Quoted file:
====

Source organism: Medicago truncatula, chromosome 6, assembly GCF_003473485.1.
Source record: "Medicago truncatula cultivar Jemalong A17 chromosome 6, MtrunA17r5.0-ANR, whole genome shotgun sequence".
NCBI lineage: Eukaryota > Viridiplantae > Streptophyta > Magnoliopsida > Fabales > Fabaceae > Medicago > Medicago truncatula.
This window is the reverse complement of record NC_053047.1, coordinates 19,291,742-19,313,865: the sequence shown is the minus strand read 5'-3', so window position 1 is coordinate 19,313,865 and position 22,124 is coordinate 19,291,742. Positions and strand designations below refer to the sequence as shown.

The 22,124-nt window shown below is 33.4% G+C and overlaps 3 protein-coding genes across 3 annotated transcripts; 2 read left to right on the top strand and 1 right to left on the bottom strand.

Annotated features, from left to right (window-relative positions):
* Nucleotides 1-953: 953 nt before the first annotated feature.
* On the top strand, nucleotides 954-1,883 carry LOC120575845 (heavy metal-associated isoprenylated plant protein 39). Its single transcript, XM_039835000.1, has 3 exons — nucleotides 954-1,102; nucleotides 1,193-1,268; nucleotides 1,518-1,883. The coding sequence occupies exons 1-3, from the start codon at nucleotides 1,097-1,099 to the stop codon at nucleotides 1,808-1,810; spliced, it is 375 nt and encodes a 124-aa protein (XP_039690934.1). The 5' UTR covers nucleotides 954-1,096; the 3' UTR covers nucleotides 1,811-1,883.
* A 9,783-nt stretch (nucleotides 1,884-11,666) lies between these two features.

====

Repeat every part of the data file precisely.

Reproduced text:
Source organism: Medicago truncatula, chromosome 6, assembly GCF_003473485.1.
Source record: "Medicago truncatula cultivar Jemalong A17 chromosome 6, MtrunA17r5.0-ANR, whole genome shotgun sequence".
NCBI lineage: Eukaryota > Viridiplantae > Streptophyta > Magnoliopsida > Fabales > Fabaceae > Medicago > Medicago truncatula.
This window is the reverse complement of record NC_053047.1, coordinates 19,291,742-19,313,865: the sequence shown is the minus strand read 5'-3', so window position 1 is coordinate 19,313,865 and position 22,124 is coordinate 19,291,742. Positions and strand designations below refer to the sequence as shown.

The 22,124-nt window shown below is 33.4% G+C and overlaps 3 protein-coding genes across 3 annotated transcripts; 2 read left to right on the top strand and 1 right to left on the bottom strand.

Annotated features, from left to right (window-relative positions):
* Nucleotides 1-953: 953 nt before the first annotated feature.
* On the top strand, nucleotides 954-1,883 carry LOC120575845 (heavy metal-associated isoprenylated plant protein 39). Its single transcript, XM_039835000.1, has 3 exons — nucleotides 954-1,102; nucleotides 1,193-1,268; nucleotides 1,518-1,883. The coding sequence occupies exons 1-3, from the start codon at nucleotides 1,097-1,099 to the stop codon at nucleotides 1,808-1,810; spliced, it is 375 nt and encodes a 124-aa protein (XP_039690934.1). The 5' UTR covers nucleotides 954-1,096; the 3' UTR covers nucleotides 1,811-1,883.
* A 9,783-nt stretch (nucleotides 1,884-11,666) lies between these two features.